Retrospectives are fun! To assure that actions  from a retrospective are done, they can be brought into the planning game, and made visible by putting them on the planning board. User stories can be used to plan and track bigger improvements, describing who, what and why. It reunites the team and make team members work together, think about problems and solutions together! Each person participates in the process, every voice counts here!

Typical questions could be: What went well during the Sprint? What went wrong during the sprint cycle? What could have gone better during the Sprint? What could we do differently to improve in the future?

We strongly believe that answering these questions and regularly doing sprint retrospective creates an important mechanism that allows a team to continuously evolve and improve throughout the life of a project. It helps to support team formation, particularly as any areas of conflict can be identified and dealt with. But what is important here – is to do it right!

Key elements of the sprint retrospective

Process improvements are made at the end of every sprint. This ensures that the project team is always improving the way it works. As discussed, the retrospective is a collaborative process among all members and all people should say how they think the sprint went.

  1. All team members identify what went well and what could be improved.
  2. The team members discuss the process that they are following and give any suggestions for improvement.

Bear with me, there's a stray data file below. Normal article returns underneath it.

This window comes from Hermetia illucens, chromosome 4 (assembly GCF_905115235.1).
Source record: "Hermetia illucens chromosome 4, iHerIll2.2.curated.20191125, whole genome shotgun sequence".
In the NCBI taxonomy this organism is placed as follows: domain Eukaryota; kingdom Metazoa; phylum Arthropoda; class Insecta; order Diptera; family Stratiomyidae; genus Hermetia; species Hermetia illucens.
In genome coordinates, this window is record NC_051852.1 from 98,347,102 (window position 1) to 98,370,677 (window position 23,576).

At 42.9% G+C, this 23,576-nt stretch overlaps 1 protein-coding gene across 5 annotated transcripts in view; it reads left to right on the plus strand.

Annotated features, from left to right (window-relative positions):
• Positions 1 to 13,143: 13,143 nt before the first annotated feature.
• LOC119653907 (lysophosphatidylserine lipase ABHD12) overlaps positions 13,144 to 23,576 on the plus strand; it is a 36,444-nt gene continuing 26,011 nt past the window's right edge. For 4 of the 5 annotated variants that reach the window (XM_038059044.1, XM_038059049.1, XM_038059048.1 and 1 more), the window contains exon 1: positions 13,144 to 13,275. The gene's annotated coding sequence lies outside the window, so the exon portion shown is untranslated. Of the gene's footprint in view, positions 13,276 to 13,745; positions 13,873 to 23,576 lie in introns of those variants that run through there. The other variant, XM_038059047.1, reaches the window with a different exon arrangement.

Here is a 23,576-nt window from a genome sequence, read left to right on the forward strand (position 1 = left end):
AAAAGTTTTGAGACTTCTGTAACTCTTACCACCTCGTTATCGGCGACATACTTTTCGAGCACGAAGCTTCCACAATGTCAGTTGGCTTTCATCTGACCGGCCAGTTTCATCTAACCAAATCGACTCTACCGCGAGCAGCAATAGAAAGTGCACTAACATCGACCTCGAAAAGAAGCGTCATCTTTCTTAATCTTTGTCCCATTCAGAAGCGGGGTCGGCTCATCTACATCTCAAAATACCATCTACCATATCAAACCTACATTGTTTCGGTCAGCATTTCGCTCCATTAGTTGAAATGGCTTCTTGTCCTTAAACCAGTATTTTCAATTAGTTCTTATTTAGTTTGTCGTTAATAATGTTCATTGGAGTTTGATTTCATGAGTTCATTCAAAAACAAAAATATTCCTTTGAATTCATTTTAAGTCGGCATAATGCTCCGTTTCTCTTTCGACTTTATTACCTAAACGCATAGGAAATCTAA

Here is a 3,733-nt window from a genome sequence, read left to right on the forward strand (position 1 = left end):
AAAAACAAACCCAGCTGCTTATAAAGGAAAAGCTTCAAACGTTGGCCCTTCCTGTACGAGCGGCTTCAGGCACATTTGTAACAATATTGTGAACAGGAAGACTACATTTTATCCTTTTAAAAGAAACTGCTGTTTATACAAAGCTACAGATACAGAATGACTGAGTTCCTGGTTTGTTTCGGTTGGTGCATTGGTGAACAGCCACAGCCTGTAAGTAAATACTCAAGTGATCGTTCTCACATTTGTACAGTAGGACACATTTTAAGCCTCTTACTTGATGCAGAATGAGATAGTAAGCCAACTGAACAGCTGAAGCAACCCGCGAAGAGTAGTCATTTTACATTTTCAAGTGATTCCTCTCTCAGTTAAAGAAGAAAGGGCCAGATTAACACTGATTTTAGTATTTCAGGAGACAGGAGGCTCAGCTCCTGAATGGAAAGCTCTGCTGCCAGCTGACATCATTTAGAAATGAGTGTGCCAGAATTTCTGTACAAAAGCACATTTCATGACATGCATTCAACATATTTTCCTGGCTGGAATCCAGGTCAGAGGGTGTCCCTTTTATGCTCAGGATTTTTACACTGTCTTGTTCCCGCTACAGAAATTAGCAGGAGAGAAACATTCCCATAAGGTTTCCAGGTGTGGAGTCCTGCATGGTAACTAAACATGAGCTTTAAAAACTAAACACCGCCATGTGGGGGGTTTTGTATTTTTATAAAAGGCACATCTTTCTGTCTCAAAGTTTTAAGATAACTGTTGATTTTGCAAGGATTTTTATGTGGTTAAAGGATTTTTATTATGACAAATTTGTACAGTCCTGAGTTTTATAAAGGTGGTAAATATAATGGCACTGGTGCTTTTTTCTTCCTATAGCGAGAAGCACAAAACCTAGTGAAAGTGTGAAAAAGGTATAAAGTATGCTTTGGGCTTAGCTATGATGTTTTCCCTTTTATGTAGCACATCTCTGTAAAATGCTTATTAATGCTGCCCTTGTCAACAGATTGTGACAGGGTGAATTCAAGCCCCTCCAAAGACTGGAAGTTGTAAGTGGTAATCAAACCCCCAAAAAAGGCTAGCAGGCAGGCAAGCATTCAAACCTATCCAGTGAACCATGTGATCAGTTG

3. The team members discuss any other ideas that could improve their productivity.
  4. After an initial list of ideas has been brainstormed, teams will commonly vote on specific items to focus on during the coming sprint.
  5. Prioritize actions,items and lessons learned based on team direction.
  6. At the end team has it clear what they start doing, stop doing and continue doing.

At the end of the sprint, the next retrospective is often begun by reviewing the list of things selected for attention in the prior sprint retrospective. An effective retrospective will normally result in decisions, leading to action items; it’s a mistake to have too few or too many. One or two improvement ideas per iteration retrospective may well be enough. Identical issues coming up at each retrospective, without measurable improvement over time, may signal that the retrospective has become an empty ritual.

Benefits of sprint retrospective

  • Power to the team. Everybody in the team should participate and take ownership. Members feel empowered because they can work on the issues that are important for them. Therefore, there will be little resistance to do the changes that need to be done. Explicit opportunities to improve the team’s performance.